Liberal Democrat Leadership Contest, Put Simply

15271488979_6f52fd2c35_oBy Director of Media Richard Wood

With Tim Farron resigning, the Liberal Democrats are choosing a new leader.  Here’s a quick guide explaining how the party chooses its leaders.

Contest Rules

The initial criterion for someone to run for the position is that they must be one of the party’s MPs. Meanwhile, the second requirement is that 10% of the parliamentary party nominates the MP. Following Nick Clegg’s resignation in 2015, in the leadership contest that followed, MPs only required one nomination owing to the Lib Dems only having eight MPs. However, because the party returned twelve MPs in June this year, they needed two nominations. Lastly, the final requirement for candidates is that they receive nominations from a minimum of 200 party members from at least 20 local parties.

Nominated candidates then face each other in hustings around the country, after which party members receive ballots. The system used to elect the new leader is the alternative vote, in which members indicate their preferred nominee from one to however many candidates are standing. If more than two candidates stand and if no candidate gets more than 50% of first preference votes, the candidate in last-place is eliminated, and their votes are reallocated to the other candidates. This process continues until a candidate receives more than 50% of the available votes.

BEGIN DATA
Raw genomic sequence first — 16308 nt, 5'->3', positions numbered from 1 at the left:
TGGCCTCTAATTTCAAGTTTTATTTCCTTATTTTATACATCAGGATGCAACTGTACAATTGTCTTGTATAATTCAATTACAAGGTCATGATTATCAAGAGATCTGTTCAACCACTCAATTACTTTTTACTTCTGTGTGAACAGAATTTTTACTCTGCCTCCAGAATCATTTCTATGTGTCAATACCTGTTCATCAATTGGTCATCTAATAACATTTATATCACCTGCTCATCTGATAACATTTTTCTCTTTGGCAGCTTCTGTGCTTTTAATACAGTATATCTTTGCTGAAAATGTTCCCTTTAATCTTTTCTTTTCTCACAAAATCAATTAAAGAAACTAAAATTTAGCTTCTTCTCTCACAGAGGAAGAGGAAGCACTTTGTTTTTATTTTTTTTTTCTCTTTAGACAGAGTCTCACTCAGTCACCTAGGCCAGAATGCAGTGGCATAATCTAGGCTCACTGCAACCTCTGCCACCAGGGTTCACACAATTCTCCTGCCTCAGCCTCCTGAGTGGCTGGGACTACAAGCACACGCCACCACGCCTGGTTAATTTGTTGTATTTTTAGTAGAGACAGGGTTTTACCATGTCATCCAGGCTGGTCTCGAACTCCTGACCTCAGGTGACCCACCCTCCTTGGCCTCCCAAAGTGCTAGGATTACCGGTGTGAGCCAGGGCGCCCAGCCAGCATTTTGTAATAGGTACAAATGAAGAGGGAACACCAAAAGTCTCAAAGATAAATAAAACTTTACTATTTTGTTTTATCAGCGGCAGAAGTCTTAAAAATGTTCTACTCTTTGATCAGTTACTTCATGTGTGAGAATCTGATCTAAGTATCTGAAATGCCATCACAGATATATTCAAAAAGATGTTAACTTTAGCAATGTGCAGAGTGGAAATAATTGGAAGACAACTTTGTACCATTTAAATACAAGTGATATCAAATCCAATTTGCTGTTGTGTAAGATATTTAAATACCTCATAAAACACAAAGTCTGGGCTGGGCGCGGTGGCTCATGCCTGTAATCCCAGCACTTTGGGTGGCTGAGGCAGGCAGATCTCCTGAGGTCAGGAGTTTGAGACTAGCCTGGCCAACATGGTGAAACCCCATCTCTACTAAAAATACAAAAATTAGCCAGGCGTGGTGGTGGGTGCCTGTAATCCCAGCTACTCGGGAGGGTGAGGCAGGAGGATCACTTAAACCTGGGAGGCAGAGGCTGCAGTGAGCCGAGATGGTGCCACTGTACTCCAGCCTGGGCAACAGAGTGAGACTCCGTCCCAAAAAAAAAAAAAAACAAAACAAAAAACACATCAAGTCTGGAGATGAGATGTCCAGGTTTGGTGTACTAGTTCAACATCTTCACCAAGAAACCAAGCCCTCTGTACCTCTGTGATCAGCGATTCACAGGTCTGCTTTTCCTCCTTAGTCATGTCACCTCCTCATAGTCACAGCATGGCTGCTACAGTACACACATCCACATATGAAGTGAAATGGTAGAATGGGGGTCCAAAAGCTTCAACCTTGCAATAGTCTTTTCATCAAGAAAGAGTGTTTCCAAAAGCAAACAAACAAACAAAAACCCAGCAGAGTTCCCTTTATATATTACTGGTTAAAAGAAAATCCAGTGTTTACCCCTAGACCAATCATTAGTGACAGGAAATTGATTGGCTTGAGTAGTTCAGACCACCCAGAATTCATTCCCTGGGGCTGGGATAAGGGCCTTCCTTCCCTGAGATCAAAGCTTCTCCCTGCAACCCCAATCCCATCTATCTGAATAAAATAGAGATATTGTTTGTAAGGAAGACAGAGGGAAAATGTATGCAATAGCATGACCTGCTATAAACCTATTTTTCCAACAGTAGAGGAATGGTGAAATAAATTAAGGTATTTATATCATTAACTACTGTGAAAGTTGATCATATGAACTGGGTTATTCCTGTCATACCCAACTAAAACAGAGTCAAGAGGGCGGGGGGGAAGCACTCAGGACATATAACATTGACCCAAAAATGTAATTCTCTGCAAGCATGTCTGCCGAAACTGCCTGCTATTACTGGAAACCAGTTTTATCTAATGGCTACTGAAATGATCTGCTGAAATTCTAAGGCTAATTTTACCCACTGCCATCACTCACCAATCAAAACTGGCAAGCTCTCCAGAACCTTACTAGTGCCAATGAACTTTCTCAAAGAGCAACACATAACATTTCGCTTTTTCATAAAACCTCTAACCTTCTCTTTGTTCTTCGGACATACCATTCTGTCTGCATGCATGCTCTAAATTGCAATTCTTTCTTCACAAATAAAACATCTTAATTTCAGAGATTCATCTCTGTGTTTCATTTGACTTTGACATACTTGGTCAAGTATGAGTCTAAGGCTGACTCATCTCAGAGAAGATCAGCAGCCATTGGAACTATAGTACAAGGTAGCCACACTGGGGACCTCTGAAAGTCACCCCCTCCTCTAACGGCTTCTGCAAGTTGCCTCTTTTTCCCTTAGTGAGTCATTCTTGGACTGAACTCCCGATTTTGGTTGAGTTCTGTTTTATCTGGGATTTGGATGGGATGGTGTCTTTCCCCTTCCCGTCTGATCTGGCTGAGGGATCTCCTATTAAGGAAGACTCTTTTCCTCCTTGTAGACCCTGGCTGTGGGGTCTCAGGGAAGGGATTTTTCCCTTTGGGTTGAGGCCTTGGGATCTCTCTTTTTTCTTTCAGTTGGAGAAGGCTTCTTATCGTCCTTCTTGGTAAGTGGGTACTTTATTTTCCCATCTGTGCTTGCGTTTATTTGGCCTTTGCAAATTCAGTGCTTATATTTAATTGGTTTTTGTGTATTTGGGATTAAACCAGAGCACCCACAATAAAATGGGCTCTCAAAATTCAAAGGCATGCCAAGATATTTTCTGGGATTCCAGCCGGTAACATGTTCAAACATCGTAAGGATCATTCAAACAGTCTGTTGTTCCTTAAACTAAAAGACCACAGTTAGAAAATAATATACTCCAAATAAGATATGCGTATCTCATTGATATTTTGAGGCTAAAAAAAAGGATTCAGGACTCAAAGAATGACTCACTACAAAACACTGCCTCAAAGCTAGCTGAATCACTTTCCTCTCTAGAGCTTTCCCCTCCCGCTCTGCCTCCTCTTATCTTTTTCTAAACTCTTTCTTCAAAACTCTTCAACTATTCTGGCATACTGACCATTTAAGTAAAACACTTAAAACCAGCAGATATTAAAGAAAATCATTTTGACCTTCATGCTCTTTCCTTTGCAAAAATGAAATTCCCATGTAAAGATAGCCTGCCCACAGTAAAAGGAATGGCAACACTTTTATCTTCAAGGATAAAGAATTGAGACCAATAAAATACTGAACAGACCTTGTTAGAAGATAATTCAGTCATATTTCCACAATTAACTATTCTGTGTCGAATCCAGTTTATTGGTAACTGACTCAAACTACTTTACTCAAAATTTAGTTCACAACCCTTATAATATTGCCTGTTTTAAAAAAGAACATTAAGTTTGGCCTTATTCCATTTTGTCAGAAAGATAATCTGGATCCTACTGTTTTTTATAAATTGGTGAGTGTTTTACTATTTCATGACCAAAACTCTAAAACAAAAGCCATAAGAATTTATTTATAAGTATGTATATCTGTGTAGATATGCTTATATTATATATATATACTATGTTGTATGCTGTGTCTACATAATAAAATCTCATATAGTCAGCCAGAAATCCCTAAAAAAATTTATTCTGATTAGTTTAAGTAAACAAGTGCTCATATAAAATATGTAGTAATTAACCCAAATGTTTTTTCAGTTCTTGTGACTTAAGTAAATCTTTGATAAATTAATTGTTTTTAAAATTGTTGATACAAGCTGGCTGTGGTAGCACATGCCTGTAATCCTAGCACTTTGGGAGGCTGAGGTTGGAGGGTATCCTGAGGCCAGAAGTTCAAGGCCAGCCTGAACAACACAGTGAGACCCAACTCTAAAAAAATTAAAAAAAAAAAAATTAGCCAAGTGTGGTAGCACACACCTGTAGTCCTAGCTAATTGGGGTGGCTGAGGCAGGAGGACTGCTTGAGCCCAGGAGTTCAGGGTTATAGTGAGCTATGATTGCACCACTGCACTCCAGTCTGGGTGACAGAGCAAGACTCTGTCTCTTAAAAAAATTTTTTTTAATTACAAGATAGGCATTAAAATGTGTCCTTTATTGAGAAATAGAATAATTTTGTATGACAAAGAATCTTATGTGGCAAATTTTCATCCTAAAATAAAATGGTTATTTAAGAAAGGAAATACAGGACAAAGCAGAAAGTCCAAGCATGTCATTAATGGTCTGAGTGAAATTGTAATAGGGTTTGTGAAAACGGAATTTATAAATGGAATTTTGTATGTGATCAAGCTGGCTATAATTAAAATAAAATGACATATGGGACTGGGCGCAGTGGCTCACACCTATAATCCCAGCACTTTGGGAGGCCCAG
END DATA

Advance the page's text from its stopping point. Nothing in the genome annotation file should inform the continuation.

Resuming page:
The 2017 leadership election

Nominations close on the 20 July. So far only one candidate, Sir Vince Cable, has put his name forward. If no one else is nominated, then Cable will automatically become party leader. However, if another candidate comes forward, ballots will be sent to voters from the 16 August, and the leader would be announced on 13 September.

Previous elections

In 2015, two candidates were nominated, Norman Lamb and Tim Farron. The latter won with 56.5% votes compared to Lamb’s 43.5%.

In 2007, Nick Clegg was elected leader after Sir Menzies Campbell stepped down, beating Chris Huhne for the top job (50.6% – 49.4%).

Additionally, in 2006, three candidates stood, with Campbell beating Chris Huhne in the final round after Simon Hughes’ elimination in the first round.

Deputy leadership election

The Liberal Democrats’ MPs elect the party’s deputy leader. After the 2017 general election, Jo Swinson, the newly re-elected MP for Dunbartonshire East, was elected to the role unopposed.

Image credit: Dave Radcliffe @Flickr

Sources:

2017 election timeline: https://www.libdems.org.uk/leadership-election-timeline

2015 election results: https://www.libdems.org.uk/tim-farron-elected-leader-liberal-democrats

Parliamentary research on leadership election process and previous elections:

http://researchbriefings.parliament.uk/ResearchBriefing/Summary/SN03872

 

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